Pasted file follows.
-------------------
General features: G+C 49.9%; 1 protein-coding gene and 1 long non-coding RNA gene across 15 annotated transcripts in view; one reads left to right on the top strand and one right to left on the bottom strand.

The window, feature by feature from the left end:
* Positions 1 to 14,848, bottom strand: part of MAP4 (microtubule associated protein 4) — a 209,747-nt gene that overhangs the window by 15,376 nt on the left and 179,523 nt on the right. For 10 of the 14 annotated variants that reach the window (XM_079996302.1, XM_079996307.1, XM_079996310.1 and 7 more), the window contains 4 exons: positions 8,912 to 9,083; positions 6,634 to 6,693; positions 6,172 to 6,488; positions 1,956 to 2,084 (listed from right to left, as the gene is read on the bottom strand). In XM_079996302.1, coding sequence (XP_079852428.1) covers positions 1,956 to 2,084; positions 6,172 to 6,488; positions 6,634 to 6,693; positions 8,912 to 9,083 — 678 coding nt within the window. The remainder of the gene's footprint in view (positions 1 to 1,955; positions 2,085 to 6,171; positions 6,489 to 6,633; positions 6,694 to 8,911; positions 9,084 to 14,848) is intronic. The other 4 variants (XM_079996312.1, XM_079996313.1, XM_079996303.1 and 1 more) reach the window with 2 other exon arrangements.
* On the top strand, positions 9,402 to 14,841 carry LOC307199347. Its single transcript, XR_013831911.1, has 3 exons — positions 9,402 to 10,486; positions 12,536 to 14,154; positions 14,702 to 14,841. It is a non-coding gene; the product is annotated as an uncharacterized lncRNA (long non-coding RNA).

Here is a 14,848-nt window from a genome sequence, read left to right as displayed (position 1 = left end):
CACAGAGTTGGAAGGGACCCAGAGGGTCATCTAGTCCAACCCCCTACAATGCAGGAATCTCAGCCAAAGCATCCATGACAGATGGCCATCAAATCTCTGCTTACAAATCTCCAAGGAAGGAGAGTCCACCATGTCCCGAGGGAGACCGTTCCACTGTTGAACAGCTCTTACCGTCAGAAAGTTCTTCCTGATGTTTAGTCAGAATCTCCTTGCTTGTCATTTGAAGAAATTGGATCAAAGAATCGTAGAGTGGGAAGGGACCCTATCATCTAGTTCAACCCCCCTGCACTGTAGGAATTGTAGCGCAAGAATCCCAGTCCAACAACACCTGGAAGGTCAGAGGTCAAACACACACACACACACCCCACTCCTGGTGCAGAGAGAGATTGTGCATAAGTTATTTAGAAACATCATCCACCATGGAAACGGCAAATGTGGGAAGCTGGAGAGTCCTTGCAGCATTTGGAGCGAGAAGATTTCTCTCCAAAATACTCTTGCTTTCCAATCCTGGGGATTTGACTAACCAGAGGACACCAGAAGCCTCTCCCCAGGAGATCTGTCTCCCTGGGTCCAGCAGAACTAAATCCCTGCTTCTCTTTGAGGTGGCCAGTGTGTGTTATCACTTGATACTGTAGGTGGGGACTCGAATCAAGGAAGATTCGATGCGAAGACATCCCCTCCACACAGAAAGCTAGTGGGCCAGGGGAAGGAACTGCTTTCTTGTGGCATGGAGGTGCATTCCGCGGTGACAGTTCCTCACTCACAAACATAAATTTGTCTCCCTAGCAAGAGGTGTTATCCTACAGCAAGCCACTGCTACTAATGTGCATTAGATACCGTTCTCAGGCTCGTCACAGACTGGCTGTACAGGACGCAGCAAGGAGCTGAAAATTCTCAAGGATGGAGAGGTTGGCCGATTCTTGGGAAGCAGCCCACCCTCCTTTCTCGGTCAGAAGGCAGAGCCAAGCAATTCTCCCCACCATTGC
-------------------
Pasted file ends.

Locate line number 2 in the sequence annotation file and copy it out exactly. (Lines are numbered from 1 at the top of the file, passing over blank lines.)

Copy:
The window, feature by feature from the left end: